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Strategies to reduce Tech Debt

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Home » Blog » Strategies to reduce Tech Debt

Written by Ian Gotts

Wikipedia: a concept in software development that reflects the implied cost of additional rework caused by choosing an easy (limited) solution now instead of using a better approach that would take longer. As with monetary debt, if technical debt is not repaid, it can accumulate ‘interest’, making it harder to implement changes.


The conventional wisdom is that technical debt, or tech debt, is a negative thing and development teams should strive to eradicate it. The (incorrect) view is that it is because tech debt is typically caused by poor decision-making. Whilst this may be true in some cases, it is not always true.

Tech debt is an inevitable result of agile systems that evolve to support constantly changing business needs. As organizations accelerate their digital transformation plans in order to accommodate hybrid working and respond to market forces, the systems that underpin their operations need to change. This often leads to tech debt. Additionally, Salesforce is investing heavily in its platform, so customer functionality that was previously developed in-house may now be integrated into the core platform, making existing configuration unnecessary.

It’s worth noting that not all tech debt is necessarily negative. While some tech debt may delay projects by making it more difficult to implement changes or requiring its removal prior to implementation of new projects, other tech debt may be acceptable. For example, if it exists in an area of the organization that rarely changes, its impact may be limited. Or if it is functionality that will have a limited life. For example an app for an event which is only going to be used once.

If it ain’t broke, don’t fix it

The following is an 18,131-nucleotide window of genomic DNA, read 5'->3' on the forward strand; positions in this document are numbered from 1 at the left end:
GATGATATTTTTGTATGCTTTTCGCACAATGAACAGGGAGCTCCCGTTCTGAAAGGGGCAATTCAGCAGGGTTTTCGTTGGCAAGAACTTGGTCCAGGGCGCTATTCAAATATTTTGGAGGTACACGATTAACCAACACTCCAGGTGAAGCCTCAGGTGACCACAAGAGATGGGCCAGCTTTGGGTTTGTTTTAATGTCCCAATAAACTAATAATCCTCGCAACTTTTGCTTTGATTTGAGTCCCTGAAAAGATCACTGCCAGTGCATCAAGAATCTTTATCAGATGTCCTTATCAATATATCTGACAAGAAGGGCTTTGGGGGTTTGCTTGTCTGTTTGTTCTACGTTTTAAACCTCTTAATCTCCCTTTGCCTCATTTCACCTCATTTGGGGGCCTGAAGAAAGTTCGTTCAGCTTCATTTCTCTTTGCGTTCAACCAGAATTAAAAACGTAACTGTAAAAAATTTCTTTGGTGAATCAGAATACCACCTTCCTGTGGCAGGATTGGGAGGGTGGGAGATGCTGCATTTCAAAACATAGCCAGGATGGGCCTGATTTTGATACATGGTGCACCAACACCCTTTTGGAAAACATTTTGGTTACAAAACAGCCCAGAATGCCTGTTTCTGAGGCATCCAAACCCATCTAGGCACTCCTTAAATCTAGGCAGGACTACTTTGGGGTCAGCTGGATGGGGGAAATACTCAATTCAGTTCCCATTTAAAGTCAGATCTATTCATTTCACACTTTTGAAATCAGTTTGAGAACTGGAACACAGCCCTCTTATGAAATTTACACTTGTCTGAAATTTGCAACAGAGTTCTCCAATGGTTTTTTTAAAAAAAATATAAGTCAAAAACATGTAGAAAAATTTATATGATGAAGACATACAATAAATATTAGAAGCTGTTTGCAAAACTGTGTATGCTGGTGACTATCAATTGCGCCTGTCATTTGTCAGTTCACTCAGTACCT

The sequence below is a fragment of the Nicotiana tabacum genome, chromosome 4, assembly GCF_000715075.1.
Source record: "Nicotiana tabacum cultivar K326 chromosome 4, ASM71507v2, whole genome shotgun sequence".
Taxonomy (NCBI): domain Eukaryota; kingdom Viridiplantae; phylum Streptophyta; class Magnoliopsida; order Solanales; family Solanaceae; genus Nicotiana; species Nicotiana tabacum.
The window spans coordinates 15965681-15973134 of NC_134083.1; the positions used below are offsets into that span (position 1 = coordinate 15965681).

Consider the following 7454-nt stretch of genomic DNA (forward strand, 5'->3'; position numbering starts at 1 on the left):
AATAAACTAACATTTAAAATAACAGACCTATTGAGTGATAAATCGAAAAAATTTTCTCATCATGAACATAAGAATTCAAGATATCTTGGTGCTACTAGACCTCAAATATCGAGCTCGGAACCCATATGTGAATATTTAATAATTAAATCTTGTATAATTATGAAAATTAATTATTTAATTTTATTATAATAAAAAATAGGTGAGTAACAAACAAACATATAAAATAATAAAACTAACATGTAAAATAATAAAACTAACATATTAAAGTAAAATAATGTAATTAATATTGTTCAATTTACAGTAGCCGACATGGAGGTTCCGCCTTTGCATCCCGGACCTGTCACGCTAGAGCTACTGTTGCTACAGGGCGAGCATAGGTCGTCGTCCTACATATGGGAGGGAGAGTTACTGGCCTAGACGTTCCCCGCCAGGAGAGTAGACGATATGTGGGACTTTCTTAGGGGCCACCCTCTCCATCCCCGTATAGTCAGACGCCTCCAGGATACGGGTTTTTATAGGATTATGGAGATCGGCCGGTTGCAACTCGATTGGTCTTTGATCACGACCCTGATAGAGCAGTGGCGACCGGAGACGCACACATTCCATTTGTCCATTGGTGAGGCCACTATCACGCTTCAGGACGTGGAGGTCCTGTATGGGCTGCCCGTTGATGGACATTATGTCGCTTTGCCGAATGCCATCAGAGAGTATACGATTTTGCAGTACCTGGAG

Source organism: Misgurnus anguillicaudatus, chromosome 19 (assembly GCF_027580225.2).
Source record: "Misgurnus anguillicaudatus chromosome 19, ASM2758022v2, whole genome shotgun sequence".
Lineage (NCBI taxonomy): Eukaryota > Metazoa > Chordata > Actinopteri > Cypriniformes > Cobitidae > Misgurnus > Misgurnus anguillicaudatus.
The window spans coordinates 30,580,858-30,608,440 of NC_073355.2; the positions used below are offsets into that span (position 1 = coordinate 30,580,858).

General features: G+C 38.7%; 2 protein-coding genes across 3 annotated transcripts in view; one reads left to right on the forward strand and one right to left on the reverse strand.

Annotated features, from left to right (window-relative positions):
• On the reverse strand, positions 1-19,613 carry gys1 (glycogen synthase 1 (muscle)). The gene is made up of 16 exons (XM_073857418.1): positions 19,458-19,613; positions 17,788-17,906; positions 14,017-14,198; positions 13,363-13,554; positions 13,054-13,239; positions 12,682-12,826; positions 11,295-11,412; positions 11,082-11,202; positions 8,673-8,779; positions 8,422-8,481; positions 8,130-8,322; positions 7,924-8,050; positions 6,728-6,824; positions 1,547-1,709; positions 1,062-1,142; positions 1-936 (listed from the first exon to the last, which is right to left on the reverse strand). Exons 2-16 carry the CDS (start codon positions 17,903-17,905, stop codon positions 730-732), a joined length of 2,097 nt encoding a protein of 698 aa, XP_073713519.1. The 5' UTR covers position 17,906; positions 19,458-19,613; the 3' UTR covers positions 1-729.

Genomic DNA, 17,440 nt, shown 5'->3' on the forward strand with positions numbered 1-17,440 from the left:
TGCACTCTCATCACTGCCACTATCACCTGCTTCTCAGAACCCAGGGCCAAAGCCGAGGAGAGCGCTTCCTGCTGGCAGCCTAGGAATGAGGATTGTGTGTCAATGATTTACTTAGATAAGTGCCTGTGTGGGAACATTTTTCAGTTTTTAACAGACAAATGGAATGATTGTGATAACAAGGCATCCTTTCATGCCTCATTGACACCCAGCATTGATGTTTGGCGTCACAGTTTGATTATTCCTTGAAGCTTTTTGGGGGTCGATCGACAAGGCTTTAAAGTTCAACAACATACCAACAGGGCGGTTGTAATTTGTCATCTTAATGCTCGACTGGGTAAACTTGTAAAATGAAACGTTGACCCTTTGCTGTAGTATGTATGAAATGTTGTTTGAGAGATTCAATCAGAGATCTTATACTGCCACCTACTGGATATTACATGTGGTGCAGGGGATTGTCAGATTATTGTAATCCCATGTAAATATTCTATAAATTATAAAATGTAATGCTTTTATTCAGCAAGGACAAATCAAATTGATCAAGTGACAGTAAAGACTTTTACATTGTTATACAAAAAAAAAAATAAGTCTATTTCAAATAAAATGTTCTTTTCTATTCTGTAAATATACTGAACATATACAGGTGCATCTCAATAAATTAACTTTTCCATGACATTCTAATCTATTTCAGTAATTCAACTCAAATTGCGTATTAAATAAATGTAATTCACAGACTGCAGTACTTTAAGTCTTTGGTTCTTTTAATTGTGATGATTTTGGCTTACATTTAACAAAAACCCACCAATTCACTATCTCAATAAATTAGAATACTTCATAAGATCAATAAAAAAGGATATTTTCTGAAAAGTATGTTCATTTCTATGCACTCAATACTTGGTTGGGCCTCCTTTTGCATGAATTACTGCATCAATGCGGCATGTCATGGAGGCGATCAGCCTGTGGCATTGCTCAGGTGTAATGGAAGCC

The main challenge lies in the fact that the levels and critical areas of tech debt are not well understood in many (if not most) organizations. As a result, it becomes incredibly challenging to accurately estimate and plan for changes with any level of certainty. Projects can encounter unexpected tech debt, leading to delays in release timelines. Alternatively, organizations may have to undertake a separate tech debt clean-up project that halts all future changes until it is resolved.

Not all technical debt is equal

Tech debt can find its way into orgs through several avenues, and some of these are likely familiar. It’s important to note that not all tech debt is caused by poor design or shortcuts, as some sources suggest. Below are some common ways tech debt can arise:

  • Change or outdated design: Tech debt can accumulate when business needs shift, rendering certain functionality unnecessary..
  • New release: Tech debt can occur when new platform functionality supersedes features from prior releases or custom development. For example, PBW being replaced by Flow.
  • Deliberate: Tech debt can result from a deliberate decision to prioritize faster development, even if it means higher long-term costs. This is considered the right approach in some cases.
  • Accidental: Tech debt can accrue when shortcuts are taken for various reasons, most commonly due to time constraints or multiple parallel workstreams.
  • Bolt-on: Tech debt arises when a particular functionality is repeatedly extended in increments and “bolted on” to keep it working, rather than being rebuilt properly.

So how should we evaluate tech debt?

Let’s look at tech debt in financial terms as it needs to be repaid, and see how our behavior changes based on the interest rate for that debt:

High impact — Credit card: 29% ARR